Bitcoin Cash is launched in August 2017 following a hard-fork of the Bitcoin protocol. The Bitcoin blockchain does not allow to adapt to a large number of requests and users without impacting the speed and costs of transactions. Indeed, the original Bitcoin blockchain is not capable of handling more than ten operations per second, which is extremely low compared to a network like Visa that can handle thousands. The result is slow and increasingly expensive transactions, which is alarming the Bitcoin community and creating great debate between users, miners and development teams. From that debate, is born the Bitcoin Cash. But what is it, and what can you do with it?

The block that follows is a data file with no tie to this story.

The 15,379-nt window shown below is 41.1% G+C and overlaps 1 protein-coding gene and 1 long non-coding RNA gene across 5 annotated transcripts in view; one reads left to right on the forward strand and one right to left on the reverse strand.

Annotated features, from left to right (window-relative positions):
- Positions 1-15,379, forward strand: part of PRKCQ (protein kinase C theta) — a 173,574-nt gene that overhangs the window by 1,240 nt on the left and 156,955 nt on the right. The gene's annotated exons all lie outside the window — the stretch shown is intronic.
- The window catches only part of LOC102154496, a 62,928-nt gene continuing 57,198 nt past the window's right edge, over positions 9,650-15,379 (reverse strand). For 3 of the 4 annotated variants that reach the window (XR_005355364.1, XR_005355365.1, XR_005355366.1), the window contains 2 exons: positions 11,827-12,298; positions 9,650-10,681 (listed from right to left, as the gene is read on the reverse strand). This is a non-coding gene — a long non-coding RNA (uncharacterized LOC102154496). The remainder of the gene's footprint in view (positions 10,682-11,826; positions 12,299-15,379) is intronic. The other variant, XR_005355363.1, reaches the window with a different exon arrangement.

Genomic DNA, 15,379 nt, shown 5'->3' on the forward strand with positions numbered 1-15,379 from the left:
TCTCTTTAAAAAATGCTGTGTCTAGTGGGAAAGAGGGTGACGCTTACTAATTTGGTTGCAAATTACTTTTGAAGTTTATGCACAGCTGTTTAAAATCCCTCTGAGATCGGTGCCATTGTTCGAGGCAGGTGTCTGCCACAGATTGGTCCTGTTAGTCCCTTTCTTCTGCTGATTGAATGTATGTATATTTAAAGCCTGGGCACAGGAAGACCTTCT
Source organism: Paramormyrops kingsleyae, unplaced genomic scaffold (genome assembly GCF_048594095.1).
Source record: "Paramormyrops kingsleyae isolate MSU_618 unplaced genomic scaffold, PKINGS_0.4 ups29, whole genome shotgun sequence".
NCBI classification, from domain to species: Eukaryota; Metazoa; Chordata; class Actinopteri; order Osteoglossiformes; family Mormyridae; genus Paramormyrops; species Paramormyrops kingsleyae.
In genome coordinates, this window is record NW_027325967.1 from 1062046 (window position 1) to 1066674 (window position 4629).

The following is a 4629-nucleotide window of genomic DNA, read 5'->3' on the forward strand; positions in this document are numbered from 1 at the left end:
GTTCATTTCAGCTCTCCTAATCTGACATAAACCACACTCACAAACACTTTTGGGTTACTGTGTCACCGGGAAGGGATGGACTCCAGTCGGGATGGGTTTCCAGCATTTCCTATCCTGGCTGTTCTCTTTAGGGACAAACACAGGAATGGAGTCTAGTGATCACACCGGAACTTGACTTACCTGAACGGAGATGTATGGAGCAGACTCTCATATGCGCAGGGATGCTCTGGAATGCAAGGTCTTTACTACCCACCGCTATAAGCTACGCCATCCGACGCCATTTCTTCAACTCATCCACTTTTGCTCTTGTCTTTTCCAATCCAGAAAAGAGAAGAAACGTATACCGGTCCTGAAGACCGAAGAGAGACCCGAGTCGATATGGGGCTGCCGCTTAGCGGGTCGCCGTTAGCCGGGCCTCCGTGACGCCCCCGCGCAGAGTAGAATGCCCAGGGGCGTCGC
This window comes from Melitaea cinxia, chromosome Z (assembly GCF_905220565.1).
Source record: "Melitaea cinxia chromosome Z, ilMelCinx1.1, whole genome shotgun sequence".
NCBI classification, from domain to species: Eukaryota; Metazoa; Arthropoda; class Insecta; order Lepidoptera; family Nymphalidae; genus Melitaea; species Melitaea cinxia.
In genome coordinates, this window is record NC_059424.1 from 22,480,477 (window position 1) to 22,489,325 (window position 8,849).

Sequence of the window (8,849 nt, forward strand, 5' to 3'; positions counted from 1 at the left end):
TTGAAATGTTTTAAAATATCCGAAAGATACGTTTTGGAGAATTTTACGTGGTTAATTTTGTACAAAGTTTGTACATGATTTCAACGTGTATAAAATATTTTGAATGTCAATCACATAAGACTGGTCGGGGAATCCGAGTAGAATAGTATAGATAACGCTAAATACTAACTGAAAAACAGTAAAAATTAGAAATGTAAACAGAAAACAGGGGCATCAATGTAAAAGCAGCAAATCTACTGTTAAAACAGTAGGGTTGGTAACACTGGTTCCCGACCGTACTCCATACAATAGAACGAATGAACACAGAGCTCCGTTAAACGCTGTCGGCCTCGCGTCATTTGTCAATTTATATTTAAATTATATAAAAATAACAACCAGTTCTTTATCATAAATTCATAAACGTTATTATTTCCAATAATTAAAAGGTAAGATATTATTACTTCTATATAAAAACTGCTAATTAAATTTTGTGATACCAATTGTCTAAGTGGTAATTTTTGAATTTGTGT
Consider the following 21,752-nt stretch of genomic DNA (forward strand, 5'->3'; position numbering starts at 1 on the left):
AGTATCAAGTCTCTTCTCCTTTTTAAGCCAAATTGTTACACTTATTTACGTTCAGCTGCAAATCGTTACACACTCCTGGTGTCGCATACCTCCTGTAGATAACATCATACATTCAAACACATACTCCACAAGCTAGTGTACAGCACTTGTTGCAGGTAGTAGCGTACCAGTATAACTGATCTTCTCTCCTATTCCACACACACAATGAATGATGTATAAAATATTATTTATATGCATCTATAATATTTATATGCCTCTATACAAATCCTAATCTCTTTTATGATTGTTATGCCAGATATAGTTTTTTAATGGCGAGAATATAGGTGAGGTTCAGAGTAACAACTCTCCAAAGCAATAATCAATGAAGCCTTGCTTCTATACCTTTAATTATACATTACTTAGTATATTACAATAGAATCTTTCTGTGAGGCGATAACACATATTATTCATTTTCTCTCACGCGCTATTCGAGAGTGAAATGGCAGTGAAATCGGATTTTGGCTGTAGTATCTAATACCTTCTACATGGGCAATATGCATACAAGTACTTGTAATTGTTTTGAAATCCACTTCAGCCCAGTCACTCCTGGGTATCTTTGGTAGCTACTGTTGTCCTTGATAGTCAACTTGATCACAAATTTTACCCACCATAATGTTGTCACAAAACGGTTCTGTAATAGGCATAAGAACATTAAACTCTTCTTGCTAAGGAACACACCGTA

- Price and capitalization of Bitcoin Cash
- What is Bitcoin Cash?
- Why was Bitcoin Cash created?
- How did the fork between Bitcoin and Bitcoin Cash work?
- What are the characteristics of Bitcoin Cash?
- Why did Bitcoin SV emerge from Bitcoin Cash?
- How to purchase Bitcoin Cash?
- How to store my Bitcoin Cash?
- Advantages and limitations of Bitcoin Cash
Price and capitalization of Bitcoin Cash
You will find below the main information concerning the price and capitalization of Bitcoin Cash within particular:
- The price: in dollars and in Bitcoins, as well as the price variation over the last 24 hours
- Rank: Bitcoin Cash’s worldwide ranking compared to other Cryptocurrencies (the ranking is based on the market cap / capitalization of each crypto)
- The market cap: which represents the capitalization of Bitcoin Cash in dollars, i.e. the total amount in circulation
- Volume: which is the total amount of BCH traded over the last 24 hours (in dollars).
What is Bitcoin Cash (BCH)?